This crew season, 16 athletes practiced 5 days a week with races on Sundays. The season consisted of 3 Manny Flicks (races run by the Philadelphia Scholastic Rowing Association), the City’s Regatta, and the Stotesbury Regatta Cup. New Head Coach Amy Messersmith describes the crew team’s 2021 season as “short, sweet, and wet (for those who went swimming).”
The season was based around the principles of “communication, contribution, and improvements in performance,” says Amy. The beginning of the season involved outlining training plans, going over expectations, and asking for input from the team about goals and “what they considered fun;” these conversations were used to guide the rest of the season.
As a brand new rower, Rafi Foster ‘24 not only thoroughly enjoyed his first crew season but was also able to see his own improvements. He began with a “rocky start,” but was able to correct his technique issues through practice: “It was not what I expected at all… it’s a really cool experience to actually be on the river and get a beautiful view of everything. I think the biggest thing that I didn’t expect was how many pieces to rowing there are, because it looks way simpler than it actually is,” he notes.
Laine May ‘22 says that this was a season full of change for her, as this year involved trying rowing in a double and a single for the first time. Sophie Saint-Cyr ‘22 also tried out a new position of bowing, or steering the boat, and after some initial apprehension, ended up “[growing] into it.”
“I think the change in coaches affected our rowing quite a bit,” explains Sophie. While the team’s previous coach placed training emphasis on individual performance, Amy prioritized rowing as a team. “I think the change in styles did our team really well this season,” Sophie says, adding that she hopes to see a bit more of the discipline enforced in past years incorporated into future seasons.
Amy utilized “done lists” as a tool to celebrate the rowers’ successes as student-athletes this season. “When training meets competition, life’s tasks pile up and we all feel the stress,” she notes. The crew team specifically felt this sentiment, being a sport that requires consistent attendance to function. Each athlete was asked to share a done list, consisting of what they had been able to accomplish in that week. “It gave us new insights to understanding who we are beyond the boathouse… it is a reminder to check in with yourself, and to remember that you are capable of overcoming stresses on the path to success,” Amy shares.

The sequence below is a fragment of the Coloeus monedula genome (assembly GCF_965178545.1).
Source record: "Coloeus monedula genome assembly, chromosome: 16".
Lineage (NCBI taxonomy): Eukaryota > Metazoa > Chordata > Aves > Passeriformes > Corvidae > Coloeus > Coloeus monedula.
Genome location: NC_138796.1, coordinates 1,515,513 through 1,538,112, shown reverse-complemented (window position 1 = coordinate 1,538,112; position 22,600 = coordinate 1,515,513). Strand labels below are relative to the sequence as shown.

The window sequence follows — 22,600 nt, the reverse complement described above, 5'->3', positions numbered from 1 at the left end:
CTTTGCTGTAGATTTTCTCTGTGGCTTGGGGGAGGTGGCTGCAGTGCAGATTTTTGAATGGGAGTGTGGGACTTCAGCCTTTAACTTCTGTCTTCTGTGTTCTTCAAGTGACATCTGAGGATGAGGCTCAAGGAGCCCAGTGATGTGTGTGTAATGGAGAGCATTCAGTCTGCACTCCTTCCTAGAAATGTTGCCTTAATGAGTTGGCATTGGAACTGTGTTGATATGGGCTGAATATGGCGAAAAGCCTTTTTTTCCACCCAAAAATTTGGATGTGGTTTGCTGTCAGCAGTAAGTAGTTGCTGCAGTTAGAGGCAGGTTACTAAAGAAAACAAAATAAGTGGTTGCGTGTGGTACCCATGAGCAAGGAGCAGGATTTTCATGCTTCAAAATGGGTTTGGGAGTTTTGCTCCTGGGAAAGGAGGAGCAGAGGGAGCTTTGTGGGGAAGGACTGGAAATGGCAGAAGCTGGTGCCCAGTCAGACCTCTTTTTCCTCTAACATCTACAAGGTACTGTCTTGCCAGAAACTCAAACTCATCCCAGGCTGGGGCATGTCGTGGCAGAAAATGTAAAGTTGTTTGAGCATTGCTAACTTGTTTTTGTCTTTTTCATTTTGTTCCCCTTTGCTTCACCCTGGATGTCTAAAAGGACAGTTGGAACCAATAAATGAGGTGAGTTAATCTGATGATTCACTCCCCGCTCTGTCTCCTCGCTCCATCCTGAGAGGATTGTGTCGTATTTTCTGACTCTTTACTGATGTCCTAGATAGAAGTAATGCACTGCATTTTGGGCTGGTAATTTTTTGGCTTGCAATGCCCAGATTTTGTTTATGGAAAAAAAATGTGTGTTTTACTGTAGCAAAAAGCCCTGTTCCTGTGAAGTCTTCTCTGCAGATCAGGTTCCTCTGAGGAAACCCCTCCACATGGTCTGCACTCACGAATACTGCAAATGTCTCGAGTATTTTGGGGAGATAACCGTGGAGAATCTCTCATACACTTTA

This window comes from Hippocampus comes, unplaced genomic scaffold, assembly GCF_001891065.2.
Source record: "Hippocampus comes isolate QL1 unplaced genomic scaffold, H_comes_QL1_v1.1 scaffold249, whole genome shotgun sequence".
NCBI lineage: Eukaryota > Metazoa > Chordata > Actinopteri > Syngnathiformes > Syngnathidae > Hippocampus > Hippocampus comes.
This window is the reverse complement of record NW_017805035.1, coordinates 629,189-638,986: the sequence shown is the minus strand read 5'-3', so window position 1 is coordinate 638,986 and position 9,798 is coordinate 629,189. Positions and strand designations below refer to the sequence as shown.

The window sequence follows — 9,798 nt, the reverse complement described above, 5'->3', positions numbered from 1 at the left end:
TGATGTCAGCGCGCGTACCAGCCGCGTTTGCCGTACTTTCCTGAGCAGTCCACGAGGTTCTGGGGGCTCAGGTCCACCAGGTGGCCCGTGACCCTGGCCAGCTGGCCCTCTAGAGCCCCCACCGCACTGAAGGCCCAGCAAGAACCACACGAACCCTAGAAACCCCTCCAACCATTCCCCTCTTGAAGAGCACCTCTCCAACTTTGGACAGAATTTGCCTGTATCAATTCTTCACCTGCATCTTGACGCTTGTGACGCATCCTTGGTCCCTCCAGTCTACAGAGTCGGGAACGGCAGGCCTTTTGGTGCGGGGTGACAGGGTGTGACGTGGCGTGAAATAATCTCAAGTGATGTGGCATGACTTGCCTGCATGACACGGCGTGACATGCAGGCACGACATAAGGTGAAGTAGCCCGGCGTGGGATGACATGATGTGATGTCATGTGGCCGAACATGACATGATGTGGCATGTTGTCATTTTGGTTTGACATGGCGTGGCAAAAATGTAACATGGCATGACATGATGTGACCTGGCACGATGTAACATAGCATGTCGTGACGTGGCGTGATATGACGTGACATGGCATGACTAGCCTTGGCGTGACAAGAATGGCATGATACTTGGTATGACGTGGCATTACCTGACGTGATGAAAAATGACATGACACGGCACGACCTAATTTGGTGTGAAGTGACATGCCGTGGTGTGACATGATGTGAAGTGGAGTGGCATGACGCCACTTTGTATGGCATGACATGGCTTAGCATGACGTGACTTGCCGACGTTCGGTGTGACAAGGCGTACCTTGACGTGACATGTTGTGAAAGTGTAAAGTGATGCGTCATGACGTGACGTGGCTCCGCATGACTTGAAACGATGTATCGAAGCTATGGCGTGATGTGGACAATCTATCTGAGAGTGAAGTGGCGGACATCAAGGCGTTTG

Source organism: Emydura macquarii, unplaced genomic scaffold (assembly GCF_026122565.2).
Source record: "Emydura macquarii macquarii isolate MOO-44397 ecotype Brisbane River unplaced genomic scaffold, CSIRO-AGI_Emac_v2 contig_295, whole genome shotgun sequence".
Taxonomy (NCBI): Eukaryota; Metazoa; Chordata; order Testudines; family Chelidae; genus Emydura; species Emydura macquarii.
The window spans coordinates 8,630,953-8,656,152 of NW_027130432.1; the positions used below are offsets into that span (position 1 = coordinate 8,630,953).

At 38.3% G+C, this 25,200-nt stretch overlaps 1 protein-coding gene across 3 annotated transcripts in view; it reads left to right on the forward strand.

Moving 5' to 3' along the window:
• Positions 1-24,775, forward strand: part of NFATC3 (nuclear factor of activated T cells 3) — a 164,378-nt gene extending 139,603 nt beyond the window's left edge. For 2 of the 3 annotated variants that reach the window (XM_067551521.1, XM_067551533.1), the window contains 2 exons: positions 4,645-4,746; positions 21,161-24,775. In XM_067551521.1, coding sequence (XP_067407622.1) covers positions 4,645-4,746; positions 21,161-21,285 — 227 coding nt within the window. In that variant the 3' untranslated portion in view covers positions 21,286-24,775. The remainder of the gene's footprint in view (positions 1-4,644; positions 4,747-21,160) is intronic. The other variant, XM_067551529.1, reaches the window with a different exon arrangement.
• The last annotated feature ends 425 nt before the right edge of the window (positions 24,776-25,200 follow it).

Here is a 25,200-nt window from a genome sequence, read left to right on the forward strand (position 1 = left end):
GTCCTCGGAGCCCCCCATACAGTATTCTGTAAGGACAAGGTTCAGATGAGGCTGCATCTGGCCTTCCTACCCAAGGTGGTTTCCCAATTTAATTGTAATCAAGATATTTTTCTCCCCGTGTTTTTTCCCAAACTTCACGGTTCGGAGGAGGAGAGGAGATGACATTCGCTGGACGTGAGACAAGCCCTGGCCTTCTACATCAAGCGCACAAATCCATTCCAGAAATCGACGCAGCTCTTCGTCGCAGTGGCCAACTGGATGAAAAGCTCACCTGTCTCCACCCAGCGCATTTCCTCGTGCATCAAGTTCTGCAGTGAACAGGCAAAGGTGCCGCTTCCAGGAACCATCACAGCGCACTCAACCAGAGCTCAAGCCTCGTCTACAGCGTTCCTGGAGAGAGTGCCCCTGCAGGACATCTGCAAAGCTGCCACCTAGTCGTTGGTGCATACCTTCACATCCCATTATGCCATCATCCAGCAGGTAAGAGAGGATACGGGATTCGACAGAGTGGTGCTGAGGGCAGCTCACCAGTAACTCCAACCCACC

The junior girls’ lightweight quad, consisting of Laine, Sophie, Alex Piven ‘22, and Madeline Squires ‘22, made it to the semifinals of the Stotesbury Regatta Cup this year, even while participating in a senior event with “girls twice their size,” says Amy. They placed 12th out of 22 teams.
Though she wasn’t really expecting it, Laine attributes her quad’s success to modifying and closely sticking to their race plan, rowing at a “slow rate but [with] fast pressure… at [Stotesbury], we had a pretty controlled row.”
“We’ve raced together since freshman year when we were novices, and now that we are juniors, I feel that we have definitely grown closer and learned to work together as one unit,” notes Madeline. Alex explains that the four of them have learned to push and learn from one another. Sophie adds that all four of them are in Advanced Chemistry together, so they have worked together both in and out of the boat
Laine recalls some of her highlights from the season as “the chaoticness of trying to switch seats while in the boat and not falling in the river, seeing Perry kayaking, or just the whole crew team’s hilarious atmosphere.”
Though some rowers endured challenges throughout the season, Amy summarizes: “The consistent willingness of these rowers to show up and work for what they wanted contributed to their progress. They made time for what mattered to them.”
FSS Girls’ Jr. Lightweight Quad during a race. Courtesy of FSS Parent.